Monday, May 29, 2006

Away From the Rest of the World

Everyone needs their own little hideaway - - a place where they can get away from all the stress and pressures of the world around them.

For Steve and I, it's our patio and garden.

A couple of years ago, our dear friend Jerry (yes, the same Jerry in the previous post - - who married us again) helped us design a garden off our patio. He worked many long hours - - digging, hauling dirt, and getting the design "just so". He and Steve and I then made sure the walkways were laid out straight, and were evenly set in the ground. We set around concrete benches, a wrought iron archway, and a fountain. Jerry then helped me select planters and flowers, and we had our garden!

I then picked out patio furniture, added a few more planters to the patio, and our own little personal paradise was complete.

Here are some pictures of our "hideaway" - -

View From the Patio:

This shot shows the walkways and the layout of the archway,
the fountain, and planters along the retaining wall.

My Mom and Grandmother always loved Hollyhocks,
so I planted some in their memory.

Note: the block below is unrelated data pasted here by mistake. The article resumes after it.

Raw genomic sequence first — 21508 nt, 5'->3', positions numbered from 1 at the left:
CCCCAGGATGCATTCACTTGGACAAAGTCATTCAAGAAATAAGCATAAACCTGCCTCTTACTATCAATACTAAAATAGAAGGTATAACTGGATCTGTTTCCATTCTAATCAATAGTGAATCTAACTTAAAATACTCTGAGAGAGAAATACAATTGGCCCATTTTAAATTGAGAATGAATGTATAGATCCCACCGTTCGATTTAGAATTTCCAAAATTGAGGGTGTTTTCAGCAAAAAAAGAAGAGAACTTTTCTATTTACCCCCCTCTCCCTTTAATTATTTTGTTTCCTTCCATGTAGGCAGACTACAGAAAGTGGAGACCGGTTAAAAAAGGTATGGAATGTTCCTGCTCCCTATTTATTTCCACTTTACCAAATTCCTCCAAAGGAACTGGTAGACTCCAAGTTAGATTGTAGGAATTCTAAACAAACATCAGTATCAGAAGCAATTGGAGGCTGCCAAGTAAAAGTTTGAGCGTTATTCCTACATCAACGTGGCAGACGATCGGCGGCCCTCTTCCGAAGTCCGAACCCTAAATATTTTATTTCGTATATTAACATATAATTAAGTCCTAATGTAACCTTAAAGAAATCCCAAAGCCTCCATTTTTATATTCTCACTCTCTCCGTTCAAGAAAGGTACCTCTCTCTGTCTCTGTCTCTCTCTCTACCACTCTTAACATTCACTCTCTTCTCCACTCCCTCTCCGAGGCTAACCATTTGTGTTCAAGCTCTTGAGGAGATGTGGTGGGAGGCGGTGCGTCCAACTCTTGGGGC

They are doing great! A couple of them are as tall as I am already!

The Fountain and Fu-Dogs:
This is an Antique Cauldron Fountain, complete with river rock accents.
It's a beauty - - and believe it or not, I found it on "Clearance" at K-Mart!

An Angel for My Mother:
My Mom absolutely loved angels, and had quite a large collection of them.
I put this angel statue in my garden in her memory.

View From the Garden:
This is the patio, as seen from the garden.
You can't really see the umbrella table very well, because it's a little dark in that corner.
We usually have the gas grille to the left of the umbrella table, up near the retaining wall.
We like to cook out during the summer months,
and it's nice to eat outside in the shade of the big umbrella!

The twin swing on the left also has a canopy that goes over it,
but it's inside for repair at the moment - - a slight tear that is being mended.
The seats on the swing also fully recline!!

Another View of the Patio:
This view shows the steps leading up to the yard.
The yard is higher than the patio and garden,
and the retaining wall goes all along the back of the garage and house.

The pole light (center) was an actual street light
from the Square in Downtown Taylorville, Illinois,
where I spent a lot of time when growing up
(we had family friends that lived there, and visited often - -
I also lived there after high school).